VOL. 129 | NO. 168 | Thursday, August 28, 2014
Hopson Changes School System’s Front Office
By Bill Dries
The set of four regional superintendents of Memphis City Schools came and went and came back in the last 40 years of the school system that merged in 2012 with Shelby County Schools.
Along with the tier of management came verdicts about whether the school system’s central office was becoming more centralized or more decentralized depending on the education climate and trends of the day. The opinions about the effects on centralizing authority or dispersing it also varied greatly.
Shelby County Schools superintendent Dorsey Hopson’s restructuring of the central office, announced at the Tuesday, Aug. 26, school board meeting, does away with the regional superintendents that had been brought back in 2008 as one of the first moves of Memphis City Schools superintendent Kriner Cash.
Hopson said it’s a move to make the central office “a service center or hub, if you would, to support schools” when it comes to academics.
He described the regional superintendents tier as “somewhat outdated.”
“It’s not the best service model,” he told the board. “It’s not the closest to the schools.”
Hopson has replaced the regional superintendents with three associate superintendents.
The three positions are divided among schools, academics and schools operations.
Hopson has appointed Cynthia Alexander-Mitchell as associate superintendent of academics and Angela Whitelaw as associate superintendent for schools.
Both have been instructional leadership directors under regional superintendents, working closely with principals as a coach in leadership training.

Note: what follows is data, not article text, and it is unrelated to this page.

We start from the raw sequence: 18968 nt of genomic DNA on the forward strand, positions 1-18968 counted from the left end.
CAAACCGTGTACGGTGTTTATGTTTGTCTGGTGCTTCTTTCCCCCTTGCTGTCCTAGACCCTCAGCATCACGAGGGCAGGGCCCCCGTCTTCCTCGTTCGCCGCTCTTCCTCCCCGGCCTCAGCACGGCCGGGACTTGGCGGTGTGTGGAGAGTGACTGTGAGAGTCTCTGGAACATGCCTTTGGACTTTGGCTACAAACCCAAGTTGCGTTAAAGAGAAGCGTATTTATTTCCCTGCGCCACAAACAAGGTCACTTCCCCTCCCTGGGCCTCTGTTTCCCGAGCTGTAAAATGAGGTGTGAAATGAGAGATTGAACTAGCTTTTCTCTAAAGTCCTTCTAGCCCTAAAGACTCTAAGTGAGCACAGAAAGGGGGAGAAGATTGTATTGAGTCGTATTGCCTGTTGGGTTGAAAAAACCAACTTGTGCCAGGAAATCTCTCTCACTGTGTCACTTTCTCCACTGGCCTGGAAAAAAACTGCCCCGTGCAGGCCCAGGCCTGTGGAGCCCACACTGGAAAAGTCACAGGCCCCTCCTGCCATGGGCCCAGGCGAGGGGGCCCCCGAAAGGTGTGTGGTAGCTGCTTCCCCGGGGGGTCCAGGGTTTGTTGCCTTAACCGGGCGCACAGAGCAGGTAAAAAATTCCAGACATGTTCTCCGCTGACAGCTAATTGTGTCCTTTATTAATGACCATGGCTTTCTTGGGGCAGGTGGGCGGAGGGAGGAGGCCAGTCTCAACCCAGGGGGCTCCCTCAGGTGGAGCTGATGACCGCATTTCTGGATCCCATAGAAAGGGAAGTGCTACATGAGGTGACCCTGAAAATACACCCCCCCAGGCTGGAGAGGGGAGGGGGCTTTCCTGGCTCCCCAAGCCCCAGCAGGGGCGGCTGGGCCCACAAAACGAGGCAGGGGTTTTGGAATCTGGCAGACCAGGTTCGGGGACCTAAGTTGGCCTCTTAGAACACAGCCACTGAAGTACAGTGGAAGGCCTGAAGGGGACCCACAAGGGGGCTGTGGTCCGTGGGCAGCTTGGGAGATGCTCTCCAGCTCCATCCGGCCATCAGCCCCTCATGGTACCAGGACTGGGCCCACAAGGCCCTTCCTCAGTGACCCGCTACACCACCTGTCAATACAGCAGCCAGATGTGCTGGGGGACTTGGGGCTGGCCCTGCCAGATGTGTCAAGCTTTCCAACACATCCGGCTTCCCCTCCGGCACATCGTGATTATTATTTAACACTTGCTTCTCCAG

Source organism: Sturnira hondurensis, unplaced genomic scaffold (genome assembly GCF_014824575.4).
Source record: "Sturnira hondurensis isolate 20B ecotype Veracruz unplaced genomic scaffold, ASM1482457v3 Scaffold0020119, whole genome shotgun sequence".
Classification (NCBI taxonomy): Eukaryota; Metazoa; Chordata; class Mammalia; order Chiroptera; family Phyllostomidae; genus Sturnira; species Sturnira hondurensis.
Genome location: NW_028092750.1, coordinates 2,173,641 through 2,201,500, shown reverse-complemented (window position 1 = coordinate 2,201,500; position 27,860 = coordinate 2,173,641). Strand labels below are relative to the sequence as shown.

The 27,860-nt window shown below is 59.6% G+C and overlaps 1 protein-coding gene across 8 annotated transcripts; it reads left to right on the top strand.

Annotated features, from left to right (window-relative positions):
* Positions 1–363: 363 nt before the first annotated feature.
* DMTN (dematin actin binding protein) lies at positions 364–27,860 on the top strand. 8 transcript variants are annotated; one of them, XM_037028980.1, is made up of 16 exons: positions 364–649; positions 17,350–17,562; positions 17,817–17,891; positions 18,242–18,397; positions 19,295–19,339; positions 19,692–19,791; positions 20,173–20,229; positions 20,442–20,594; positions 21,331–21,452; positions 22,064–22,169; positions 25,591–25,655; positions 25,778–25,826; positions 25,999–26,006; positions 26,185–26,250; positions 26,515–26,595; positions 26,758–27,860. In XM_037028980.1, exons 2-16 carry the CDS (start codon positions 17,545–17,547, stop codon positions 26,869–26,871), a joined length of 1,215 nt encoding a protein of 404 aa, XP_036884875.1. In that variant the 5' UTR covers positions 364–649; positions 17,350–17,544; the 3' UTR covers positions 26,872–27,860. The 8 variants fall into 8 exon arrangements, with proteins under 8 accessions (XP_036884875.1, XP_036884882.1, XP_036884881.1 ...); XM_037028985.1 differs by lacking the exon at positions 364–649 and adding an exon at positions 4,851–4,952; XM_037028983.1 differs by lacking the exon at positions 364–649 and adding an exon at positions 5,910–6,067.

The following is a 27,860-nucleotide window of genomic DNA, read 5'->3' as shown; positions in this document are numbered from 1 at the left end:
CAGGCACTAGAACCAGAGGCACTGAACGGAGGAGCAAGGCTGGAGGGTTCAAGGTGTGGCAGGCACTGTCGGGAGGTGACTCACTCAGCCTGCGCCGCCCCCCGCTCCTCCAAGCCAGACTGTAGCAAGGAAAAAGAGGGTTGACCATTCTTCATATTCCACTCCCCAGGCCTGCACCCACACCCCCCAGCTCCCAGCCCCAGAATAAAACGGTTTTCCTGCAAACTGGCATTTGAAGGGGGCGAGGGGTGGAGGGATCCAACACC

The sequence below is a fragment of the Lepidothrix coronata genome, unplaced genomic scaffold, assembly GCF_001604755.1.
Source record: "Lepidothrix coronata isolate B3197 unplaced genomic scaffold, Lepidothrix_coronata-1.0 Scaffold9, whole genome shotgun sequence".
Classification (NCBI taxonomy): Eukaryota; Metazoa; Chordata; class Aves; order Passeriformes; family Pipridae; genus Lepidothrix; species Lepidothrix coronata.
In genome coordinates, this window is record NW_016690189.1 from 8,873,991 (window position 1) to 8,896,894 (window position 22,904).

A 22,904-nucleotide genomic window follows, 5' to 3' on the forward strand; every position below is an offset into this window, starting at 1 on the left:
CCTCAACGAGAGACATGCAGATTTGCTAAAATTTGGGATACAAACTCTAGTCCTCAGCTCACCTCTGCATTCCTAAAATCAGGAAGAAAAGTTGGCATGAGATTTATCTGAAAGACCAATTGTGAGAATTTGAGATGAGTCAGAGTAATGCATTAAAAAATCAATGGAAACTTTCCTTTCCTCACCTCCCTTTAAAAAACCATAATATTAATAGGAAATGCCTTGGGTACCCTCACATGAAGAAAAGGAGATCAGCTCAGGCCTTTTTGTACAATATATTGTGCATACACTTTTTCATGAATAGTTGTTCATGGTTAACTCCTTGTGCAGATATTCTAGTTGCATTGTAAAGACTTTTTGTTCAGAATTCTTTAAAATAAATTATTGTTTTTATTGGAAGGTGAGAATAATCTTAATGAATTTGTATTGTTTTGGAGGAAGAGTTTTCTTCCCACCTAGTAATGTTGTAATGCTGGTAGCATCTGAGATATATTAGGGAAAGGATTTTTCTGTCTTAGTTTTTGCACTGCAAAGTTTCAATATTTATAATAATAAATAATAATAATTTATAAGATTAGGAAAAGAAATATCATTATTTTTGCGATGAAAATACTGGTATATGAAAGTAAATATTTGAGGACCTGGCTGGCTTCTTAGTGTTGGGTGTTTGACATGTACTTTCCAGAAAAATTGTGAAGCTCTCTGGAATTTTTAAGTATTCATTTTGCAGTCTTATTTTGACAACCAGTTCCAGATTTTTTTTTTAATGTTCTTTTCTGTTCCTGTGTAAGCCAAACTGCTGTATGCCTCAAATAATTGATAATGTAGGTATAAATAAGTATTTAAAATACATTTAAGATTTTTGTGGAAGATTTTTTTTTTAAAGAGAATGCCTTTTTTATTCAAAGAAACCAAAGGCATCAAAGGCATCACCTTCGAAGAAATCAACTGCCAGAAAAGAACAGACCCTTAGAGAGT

Before that, both were school principals in the legacy Memphis City Schools system.
Hopson continues to search for a chief academic officer, a position that has been vacant since Roderick Richmond left at the end of June.
When the position is filled, Hopson said the three associate superintendents will report to that person. For now, they will report directly to him.
“We hit the pause button with Carol Johnson coming in,” Hopson said of the hiring of a new chief academic officer and the former Memphis City Schools superintendent who is advising Hopson. “We put that on hold. We don’t want to rush that.”
Hopson also announced this week that Gerald Darling will remain as director of safety and security services, but that Darling’s job will also now encompass being chief of student services.
Herchel Burton had been chief of student services before leaving to take the same position with the new Collierville Schools system. Darling’s position had been a part of Burton’s team at Shelby County Schools.
The Tuesday school board meeting marked the last meeting for school board members David Reaves and David Pickler.
As of Sept. 1, the Shelby County Schools board becomes a nine-member board covering districts that take in the city of Memphis and unincorporated Shelby County but none of the six suburban towns and cities that elected their own school boards last year and formed their own municipal school districts.
Pickler and Reaves represented districts on the current seven-member countywide school board that took in some of the suburban towns and cities.
Both had served on the legacy Shelby County Schools board, Pickler since just before the county school board became an elected instead of appointed body in 1998. He was also chairman of the elected county school board right up to its merger with Memphis City Schools.
Reaves was elected to the county school board in 2010, just as the Memphis City Schools board began the move to the merger. When Reaves’ tenure on the school board ends, he will become a Shelby County Commissioner, one of six new commissioners elected earlier this month.